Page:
BANGALORE Global Payments Inc, in a venture with HSBC, faces some daunting hurdles in its pioneering role as the first foreign credit card processor to clear transactions in China's yuan currency.
The potential rewards are high. China's credit card market is forecast to more than quadruple to 800-900 million cards by 2020, making it a world leader, according to a recent MasterCard report.
And there are 1.88 billion debit cards in circulation in the world's No.2 economy -- almost four times the number in the United States. Card transaction volumes in China topped $24 trillion last year, including cash transfers and withdrawals made with credit, debit or bank cash cards.
But, to leverage its first-mover status -- and the entry process took several years to complete -- Global Payments has to overcome regulatory, political, cultural and competitive pressures.
On the plus side, the joint venture with HSBC, Europe's biggest bank, will be working with state-backed China UnionPay, which dominates local interbank card payment services.
Atlanta-based Global Payments -- which was spun off from the former National Data Corp in 2001 and is now valued at nearly $3.4 billion -- should also pick up market share through being able to process deals in both local and Western currencies.
Merchants will be more inclined to switch to Global Payments as they will only need to deal with one Point of Sale terminal, and won't require separate terminals for different currencies.
But, reflecting the many unknowns of doing business in China, analysts estimate the venture could generate revenue of anywhere from $100 million to as much as "billions of dollars" in the long-term.
"First off, it's a psychological victory because it's the first non-Chinese company to do processing in China, and that is a non-trivial accomplishment," said James Friedman, an analyst at Susquehanna.
Asia-Pacific business contributed $107 million to Global Payments' total revenue in the year to end-May -- about 7 percent.
Global Payments, led by CEO Paul Garcia, could start to see some early returns from its Chinese operations later this fiscal year -- between January and May, analysts predict.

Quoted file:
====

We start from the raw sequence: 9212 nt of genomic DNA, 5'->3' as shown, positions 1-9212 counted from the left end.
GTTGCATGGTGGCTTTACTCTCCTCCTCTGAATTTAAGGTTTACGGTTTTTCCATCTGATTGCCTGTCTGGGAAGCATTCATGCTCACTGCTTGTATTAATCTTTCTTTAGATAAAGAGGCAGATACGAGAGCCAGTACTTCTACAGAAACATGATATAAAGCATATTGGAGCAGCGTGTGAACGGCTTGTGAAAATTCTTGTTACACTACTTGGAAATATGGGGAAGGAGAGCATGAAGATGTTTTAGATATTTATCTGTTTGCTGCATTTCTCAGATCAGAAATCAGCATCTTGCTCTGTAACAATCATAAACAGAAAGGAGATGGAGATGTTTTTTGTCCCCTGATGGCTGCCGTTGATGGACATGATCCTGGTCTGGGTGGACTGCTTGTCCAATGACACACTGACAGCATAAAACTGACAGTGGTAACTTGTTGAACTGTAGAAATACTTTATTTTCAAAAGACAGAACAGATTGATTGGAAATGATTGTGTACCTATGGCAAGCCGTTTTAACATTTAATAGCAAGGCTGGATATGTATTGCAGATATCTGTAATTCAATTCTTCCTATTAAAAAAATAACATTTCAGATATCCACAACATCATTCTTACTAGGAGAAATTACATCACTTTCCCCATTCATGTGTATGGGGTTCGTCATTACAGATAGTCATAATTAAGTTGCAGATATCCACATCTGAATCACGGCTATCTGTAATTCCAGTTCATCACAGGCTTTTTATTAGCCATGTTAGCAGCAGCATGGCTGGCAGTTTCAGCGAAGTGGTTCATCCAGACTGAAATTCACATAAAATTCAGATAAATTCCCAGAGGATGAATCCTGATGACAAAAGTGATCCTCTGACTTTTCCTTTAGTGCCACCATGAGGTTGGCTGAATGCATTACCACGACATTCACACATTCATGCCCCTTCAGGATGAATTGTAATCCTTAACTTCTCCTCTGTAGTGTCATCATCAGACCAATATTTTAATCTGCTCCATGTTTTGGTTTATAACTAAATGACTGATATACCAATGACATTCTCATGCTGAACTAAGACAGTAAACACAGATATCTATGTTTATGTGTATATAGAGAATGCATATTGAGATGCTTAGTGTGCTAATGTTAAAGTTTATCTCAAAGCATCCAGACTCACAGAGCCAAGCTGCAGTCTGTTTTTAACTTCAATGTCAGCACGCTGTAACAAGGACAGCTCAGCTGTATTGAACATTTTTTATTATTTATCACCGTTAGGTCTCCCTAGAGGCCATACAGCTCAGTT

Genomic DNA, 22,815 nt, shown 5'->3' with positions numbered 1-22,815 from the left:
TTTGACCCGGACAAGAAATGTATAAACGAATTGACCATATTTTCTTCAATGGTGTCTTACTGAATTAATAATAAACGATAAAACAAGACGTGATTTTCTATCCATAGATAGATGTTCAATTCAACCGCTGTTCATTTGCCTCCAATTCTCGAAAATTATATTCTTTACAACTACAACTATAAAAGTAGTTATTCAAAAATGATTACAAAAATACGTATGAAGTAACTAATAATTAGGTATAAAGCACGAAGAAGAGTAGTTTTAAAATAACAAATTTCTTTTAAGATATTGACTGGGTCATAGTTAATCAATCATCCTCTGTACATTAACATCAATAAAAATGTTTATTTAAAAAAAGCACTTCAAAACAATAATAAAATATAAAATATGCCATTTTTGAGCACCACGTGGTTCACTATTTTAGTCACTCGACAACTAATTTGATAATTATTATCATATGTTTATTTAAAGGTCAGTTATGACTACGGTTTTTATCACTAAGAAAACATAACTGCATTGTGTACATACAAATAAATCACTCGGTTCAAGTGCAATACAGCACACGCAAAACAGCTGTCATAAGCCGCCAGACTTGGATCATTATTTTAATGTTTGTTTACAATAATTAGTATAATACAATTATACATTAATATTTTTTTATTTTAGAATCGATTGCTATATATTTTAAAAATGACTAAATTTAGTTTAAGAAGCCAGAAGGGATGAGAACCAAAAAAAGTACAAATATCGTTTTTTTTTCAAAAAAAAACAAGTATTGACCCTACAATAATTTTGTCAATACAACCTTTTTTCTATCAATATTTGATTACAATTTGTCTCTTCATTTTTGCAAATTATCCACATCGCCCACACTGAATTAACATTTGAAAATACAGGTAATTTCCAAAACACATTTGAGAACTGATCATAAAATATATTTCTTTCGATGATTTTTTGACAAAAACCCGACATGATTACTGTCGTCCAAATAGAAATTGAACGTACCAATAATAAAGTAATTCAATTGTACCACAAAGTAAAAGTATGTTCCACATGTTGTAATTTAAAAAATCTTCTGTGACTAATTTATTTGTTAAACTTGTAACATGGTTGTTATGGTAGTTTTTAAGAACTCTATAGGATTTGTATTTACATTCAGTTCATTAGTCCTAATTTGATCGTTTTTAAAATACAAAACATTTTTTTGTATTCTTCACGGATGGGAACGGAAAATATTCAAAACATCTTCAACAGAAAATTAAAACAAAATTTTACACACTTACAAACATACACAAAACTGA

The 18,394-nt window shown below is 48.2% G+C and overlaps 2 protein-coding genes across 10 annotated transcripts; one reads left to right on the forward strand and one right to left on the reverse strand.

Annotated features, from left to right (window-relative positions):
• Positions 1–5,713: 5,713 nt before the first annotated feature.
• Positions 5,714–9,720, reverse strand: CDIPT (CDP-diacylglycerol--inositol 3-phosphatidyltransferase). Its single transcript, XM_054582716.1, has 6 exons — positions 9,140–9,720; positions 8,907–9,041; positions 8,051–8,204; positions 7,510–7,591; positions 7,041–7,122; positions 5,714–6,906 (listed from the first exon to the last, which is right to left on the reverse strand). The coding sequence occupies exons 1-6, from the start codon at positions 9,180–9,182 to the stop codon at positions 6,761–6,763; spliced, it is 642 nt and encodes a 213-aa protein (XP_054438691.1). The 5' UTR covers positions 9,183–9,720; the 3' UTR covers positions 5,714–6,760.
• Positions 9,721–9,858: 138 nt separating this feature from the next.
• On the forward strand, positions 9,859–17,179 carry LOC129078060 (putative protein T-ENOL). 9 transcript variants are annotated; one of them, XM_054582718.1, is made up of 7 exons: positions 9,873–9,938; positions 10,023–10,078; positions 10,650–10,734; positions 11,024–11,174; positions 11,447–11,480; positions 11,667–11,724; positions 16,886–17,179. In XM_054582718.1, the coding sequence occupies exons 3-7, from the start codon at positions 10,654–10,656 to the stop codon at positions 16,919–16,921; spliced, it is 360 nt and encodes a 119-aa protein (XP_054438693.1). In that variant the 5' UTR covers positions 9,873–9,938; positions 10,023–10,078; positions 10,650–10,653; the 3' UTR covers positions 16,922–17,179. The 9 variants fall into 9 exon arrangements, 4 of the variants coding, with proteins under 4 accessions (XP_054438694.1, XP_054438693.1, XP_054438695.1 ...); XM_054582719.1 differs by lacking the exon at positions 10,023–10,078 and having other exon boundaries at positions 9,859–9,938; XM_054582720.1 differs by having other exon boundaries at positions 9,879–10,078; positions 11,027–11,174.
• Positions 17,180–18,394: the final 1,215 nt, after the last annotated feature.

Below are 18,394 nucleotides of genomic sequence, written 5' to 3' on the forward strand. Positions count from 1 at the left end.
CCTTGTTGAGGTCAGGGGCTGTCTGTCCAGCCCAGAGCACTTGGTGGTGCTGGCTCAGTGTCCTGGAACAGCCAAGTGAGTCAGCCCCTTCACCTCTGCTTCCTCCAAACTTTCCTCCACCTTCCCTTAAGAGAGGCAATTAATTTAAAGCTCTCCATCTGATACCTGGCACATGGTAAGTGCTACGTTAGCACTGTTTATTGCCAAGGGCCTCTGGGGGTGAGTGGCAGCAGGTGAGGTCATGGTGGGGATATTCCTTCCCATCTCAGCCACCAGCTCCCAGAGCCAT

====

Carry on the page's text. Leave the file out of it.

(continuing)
But it needs to keep up the momentum as China UnionPay and MasterCard Worldwide recently announced they planned to explore future business development.
Other rivals, including First Data, a privately held credit card processor owned by Kohlberg Kravis Roberts & Co, are also likely to soon be knocking on the Great Wall of China, seeking entry into the potential of the giant emerging market.
China's approval for Global Payments Asia-Pacific, the venture with HSBC, covers only Beijing, but the partners plan to expand to Shanghai and other Chinese cities soon.
The venture already provides China UnionPay (CUP) services in several centers across Asia Pacific, allowing Chinese tourists to pay for goods with their CUP cards at those merchants serviced by Global Payments.
For Global Payments, China's highly regulated business environment will provide another challenge.
"China UnionPay is not a normal company. It's a state-owned enterprise controlled by the central government and tends to make decisions based on political motivations rather than on purely economic grounds," Steven Dickinson, partner at HarrisMoure, told Reuters from Beijing.
Foreign bank card companies are barred from providing local currency services in China, and Washington has mulled complaining to the World Trade Organization about China's treatment of U.S. electronic payment service firms such as credit card networks Visa and MasterCard.
"Global Payments is going to play by China UnionPay's rules, so there's no doubt the company has set up its systems so China UnionPay can get the information they want," said Wayne Johnson of Raymond James.
The political climate and ties between Beijing and Washington could also be crucial as to how the venture fares.
"You never know with China, there's all sorts of false starts in this market," said Susquehanna's Friedman.
(Reporting by Brenton Cordeiro and Supantha Mukherjee in Bangalore, Editing by Ian Geoghegan)